This upcoming season will be Frank Gore’s 14th in the NFL. Gore has been in the league for so long, it’s easy to forget just how remarkable his career has been. Not just in terms of his play on the field, which has been exceptional, but also in terms of how it all started.
Gore was the sixth running back taken in the 2005 Draft. He was selected after Ronnie Brown, Carnell “Cadilliac” Williams, Cedric Benson, JJ Arrington, and Eric Shelton. Shelton I’ve never heard of, so I assume he didn’t do much. The others, however, all had their moments in the NFL.
None came close to the productivity or longevity of Frank Gore, nor did they have to navigate the same level of on and off the field adversity. There are few players that could have handled the cards he was dealt. That is why it is not an exaggeration to call his career miraculous. Let’s look at why that is . . .
Five Seasons Seemed Doubtful
Many people forget that Willis McGahee was not supposed to be the starting running back for the 2002 Miami Hurricanes. The only reason he found himself in the starting line-up was because Gore tore his ACL in spring practice. That means Gore’s back-up rushed for 1,753 yards and 28 touchdowns.
Gore returned for the 2003 season, then tore the same ACL against West Virginia. In 2004 he was able to play in 12 games, rushing for 945 yards. When looking at Gore from that perspective, it’s easy to imagine the narrative in 2005 being centered on a team that reached for a player in the third round instead of uncovering a long term starter. After all, two injuries and a decent season at a suddenly floundering program are not the prototypical attributes of a solid NFL prospect.
That is what Gore had working against him when he entered the league. Many running backs are never the same after one ACL tear, let alone two in two years. I am certainly guilty of thinking at the time that he would lucky to make it five seasons.
His Spot on the All-Time Underappreciated Player
Overcoming the knee injuries alone put him on the All-Time Underappreciated Team once he finished his third season. By season seven he was in the running for captain, which he locked up after season ten. Coming into year 14, he’s Player/Coach/GM/Owner for Life.
I hate when commentators say, “Gore overcame injuries from college” at the beginning of his games. “Overcame injuries” does not do it justice. They should at least say, “overcame two ACL injuries on the same knee”. Or if they’re looking to fill some airtime,
“overcame two devastating ACL tears on the same knee in two season. The fact that he is even walking around right now, let alone rushing for 1,000 yards year after year, is a miracle. We should all listen to whatever health tips he has to offer as it could strengthen the longevity of the human genome”.
Most fans today have also seemed to forget all the turmoil he dealt with during his first six seasons in San Francisco. Hindsight has shown us what kind of team the 49ers could have had with Alex Smith and Frank Gore. And man what a team they wasted. What Kareem Hunt and Alex Smith were able to do in one seaon, Gore and Smith could have been doing for almost a decade.
Gore has proven to be remarkably consistent as a runner and, perhaps even more impressively, as a receiver. No matter the formation or blocking scheme, Gore can always be relied upon to find a running lane. This was needed as the 49ers kept switching offensive coordinators, resulting in Smith having a terrible time trying to learn how to be an NFL quarterback. No matter what they tried, the 49ers couldn’t figure out a complimentary passing system.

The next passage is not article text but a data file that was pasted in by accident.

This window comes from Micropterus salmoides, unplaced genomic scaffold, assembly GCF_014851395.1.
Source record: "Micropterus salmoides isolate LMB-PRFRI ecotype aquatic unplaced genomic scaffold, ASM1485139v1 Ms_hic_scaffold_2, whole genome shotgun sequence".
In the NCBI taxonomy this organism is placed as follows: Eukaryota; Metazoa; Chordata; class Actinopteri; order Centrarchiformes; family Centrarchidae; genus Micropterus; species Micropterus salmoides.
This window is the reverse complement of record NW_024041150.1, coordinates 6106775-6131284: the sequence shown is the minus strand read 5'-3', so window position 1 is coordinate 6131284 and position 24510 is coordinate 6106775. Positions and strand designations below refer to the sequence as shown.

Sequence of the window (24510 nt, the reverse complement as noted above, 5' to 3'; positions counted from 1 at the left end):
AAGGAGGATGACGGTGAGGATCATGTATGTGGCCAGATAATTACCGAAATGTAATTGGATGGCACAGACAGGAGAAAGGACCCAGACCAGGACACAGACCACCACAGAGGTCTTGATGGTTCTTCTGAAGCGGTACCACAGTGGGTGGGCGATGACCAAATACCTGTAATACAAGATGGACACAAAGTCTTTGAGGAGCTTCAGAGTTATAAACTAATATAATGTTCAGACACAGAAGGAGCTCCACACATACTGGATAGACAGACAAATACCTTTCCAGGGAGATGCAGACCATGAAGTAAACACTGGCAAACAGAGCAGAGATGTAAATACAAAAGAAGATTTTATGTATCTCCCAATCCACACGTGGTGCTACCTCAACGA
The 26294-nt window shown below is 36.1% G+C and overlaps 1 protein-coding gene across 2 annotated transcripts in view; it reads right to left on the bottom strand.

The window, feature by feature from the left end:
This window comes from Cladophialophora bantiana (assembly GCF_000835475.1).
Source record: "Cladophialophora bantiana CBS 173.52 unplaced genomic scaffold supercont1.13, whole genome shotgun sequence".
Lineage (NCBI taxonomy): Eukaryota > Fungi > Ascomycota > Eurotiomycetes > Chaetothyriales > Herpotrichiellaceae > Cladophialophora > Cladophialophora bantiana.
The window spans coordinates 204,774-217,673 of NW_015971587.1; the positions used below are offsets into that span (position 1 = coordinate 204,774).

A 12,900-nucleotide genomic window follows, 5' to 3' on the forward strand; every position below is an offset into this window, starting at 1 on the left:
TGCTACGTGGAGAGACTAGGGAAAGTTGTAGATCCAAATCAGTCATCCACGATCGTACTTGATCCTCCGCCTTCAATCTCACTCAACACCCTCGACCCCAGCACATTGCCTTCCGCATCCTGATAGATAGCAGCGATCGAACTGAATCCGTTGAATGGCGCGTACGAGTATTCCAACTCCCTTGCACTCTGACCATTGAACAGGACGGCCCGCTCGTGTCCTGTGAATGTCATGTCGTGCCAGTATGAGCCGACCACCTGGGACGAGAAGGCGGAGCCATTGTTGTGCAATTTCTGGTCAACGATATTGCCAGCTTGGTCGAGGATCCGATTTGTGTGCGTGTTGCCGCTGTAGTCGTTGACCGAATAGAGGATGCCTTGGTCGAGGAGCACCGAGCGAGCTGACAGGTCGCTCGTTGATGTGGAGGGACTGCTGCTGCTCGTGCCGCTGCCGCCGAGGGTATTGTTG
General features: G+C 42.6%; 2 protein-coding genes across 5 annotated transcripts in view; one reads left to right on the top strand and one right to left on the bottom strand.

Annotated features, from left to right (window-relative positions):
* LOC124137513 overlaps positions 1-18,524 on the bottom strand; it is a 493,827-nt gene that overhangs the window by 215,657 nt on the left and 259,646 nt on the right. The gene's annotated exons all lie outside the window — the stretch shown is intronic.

Gore put up his numbers and gave 49ers fans some ray of hope until Jim Harbaugh finally arrived on the scene. He blended Gore’s unrivaled adaptability with some college parlor tricks and produced the first competent offense Gore had ever seen.
It didn’t get them a Super Bowl victory though. They got really close when Smith was replaced by Colin Kaepernick. The run/pass option scheme fueled by Gore and Kaepernick almost brought them a ring. Until Joe Flacco, of all people, got in their way. The next season Kaepernick threw an unnecessary fade broken up by Richard Sherman, finishing six points short of another Super Bowl berth.
What happened at the end of his 49ers career was simple: they forgot the offense, no pun intended, needed to run through Gore, not Kaepernick. The only reason Kaepernick was able to get away with shaky mid-level accuracy was because the linebackers had to be wary of Gore leaking into the flat. Not unlike the Jets with Mark Sanchez, the 49ers decided to slowly move away from the running game and let their young quarterback take on more responsibility. And like Sanchez, Kaepernick was not up to the task.
In a flash it was over and Gore found himself headed to the Colts.
Gore’s Still Got It
After all of it, Frank Gore is still an effective running back. He’s put up pretty remarkable numbers for a back rushing behind an offensive line so putrid, they let another team lacerate Andrew Luck’s spleen (seriously, how does that even happen?). The mere fact that Gore could put together strong seasons after all the injuries and all the poor coaching decisions is indeed miraculous. Every football fan should take some time today and reflect on his career.
From an oft-injured after thought at Miami to a steady workhorse in San Francisco to a back relying on sheer will in Indianapolis, Frank Gore has seen and done it all. He’s done so often flying under the radar. Meanwhile the Chris Johnson’s and Le’Veon Bell’s of the NFL garner the accolades.
When he does finally decide to retire, he should go the Hall of Fame on his first ballot. Then they should do the right thing and give him his own wing where everyone can learn his story . . .